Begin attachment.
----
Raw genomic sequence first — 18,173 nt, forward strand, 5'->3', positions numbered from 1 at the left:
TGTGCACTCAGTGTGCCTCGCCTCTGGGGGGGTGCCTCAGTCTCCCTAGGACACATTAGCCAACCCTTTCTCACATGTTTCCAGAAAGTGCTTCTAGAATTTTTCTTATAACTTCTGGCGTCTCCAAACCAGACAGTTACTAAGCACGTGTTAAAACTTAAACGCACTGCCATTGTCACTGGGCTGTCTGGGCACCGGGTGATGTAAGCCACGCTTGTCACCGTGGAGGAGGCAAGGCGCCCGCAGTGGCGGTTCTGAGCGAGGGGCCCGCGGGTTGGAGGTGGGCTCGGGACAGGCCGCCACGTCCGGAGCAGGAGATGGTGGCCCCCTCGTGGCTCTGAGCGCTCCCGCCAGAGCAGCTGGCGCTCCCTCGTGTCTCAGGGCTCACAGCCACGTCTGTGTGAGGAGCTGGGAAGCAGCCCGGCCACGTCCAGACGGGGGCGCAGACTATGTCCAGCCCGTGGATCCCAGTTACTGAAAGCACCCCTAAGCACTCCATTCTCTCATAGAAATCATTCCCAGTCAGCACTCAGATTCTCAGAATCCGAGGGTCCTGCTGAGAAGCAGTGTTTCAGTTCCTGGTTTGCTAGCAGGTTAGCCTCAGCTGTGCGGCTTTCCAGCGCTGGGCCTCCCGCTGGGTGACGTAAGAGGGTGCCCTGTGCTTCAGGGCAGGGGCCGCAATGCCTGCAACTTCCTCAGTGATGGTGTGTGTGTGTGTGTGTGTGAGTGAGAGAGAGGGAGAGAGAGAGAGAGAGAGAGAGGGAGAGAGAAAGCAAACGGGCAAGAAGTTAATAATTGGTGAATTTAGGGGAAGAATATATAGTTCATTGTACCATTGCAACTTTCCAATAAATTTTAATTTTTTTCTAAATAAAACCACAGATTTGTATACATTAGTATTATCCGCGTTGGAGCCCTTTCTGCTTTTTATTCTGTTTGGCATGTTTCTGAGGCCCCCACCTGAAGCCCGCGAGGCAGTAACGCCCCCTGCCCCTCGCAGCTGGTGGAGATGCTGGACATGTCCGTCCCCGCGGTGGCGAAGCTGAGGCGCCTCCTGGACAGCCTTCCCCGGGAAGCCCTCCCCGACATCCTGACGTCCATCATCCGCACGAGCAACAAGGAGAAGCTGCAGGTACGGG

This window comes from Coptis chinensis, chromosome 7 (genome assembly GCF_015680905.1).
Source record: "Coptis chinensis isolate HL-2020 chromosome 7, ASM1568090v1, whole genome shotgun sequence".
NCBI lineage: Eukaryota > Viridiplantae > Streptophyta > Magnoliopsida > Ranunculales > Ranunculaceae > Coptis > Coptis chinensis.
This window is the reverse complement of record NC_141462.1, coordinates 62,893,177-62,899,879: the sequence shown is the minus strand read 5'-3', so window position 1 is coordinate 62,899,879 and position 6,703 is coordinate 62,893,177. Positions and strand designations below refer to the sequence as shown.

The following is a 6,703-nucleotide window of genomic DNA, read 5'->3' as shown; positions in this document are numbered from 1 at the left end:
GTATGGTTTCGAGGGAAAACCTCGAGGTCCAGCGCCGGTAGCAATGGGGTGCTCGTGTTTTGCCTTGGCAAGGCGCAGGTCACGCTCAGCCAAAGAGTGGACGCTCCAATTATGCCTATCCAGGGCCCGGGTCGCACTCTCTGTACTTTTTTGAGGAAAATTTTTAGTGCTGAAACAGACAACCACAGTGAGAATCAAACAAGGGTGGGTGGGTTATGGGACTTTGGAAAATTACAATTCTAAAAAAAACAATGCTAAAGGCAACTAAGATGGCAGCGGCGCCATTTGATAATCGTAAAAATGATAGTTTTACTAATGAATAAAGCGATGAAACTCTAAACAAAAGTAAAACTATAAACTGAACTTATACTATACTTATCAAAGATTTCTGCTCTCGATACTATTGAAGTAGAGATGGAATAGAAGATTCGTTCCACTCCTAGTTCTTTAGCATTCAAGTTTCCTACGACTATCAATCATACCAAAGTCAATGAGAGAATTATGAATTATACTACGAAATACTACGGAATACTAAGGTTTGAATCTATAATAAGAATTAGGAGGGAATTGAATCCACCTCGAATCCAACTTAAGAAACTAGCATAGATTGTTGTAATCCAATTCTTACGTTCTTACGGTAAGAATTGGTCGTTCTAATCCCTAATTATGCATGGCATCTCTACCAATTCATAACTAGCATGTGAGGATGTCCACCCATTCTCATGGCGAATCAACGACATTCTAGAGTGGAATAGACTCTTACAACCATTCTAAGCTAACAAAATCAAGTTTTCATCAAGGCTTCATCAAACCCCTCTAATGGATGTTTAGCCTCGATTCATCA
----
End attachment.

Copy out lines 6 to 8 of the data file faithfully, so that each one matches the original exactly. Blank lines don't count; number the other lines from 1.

This window is the reverse complement of record NC_141462.1, coordinates 62,893,177-62,899,879: the sequence shown is the minus strand read 5'-3', so window position 1 is coordinate 62,899,879 and position 6,703 is coordinate 62,893,177. Positions and strand designations below refer to the sequence as shown.

The following is a 6,703-nucleotide window of genomic DNA, read 5'->3' as shown; positions in this document are numbered from 1 at the left end:
GTATGGTTTCGAGGGAAAACCTCGAGGTCCAGCGCCGGTAGCAATGGGGTGCTCGTGTTTTGCCTTGGCAAGGCGCAGGTCACGCTCAGCCAAAGAGTGGACGCTCCAATTATGCCTATCCAGGGCCCGGGTCGCACTCTCTGTACTTTTTTGAGGAAAATTTTTAGTGCTGAAACAGACAACCACAGTGAGAATCAAACAAGGGTGGGTGGGTTATGGGACTTTGGAAAATTACAATTCTAAAAAAAACAATGCTAAAGGCAACTAAGATGGCAGCGGCGCCATTTGATAATCGTAAAAATGATAGTTTTACTAATGAATAAAGCGATGAAACTCTAAACAAAAGTAAAACTATAAACTGAACTTATACTATACTTATCAAAGATTTCTGCTCTCGATACTATTGAAGTAGAGATGGAATAGAAGATTCGTTCCACTCCTAGTTCTTTAGCATTCAAGTTTCCTACGACTATCAATCATACCAAAGTCAATGAGAGAATTATGAATTATACTACGAAATACTACGGAATACTAAGGTTTGAATCTATAATAAGAATTAGGAGGGAATTGAATCCACCTCGAATCCAACTTAAGAAACTAGCATAGATTGTTGTAATCCAATTCTTACGTTCTTACGGTAAGAATTGGTCGTTCTAATCCCTAATTATGCATGGCATCTCTACCAATTCATAACTAGCATGTGAGGATGTCCACCCATTCTCATGGCGAATCAACGACATTCTAGAGTGGAATAGACTCTTACAACCATTCTAAGCTAACAAAATCAAGTTTTCATCAAGGCTTCATCAAACCCCTCTAATGGATGTTTAGCCTCGATTCATCA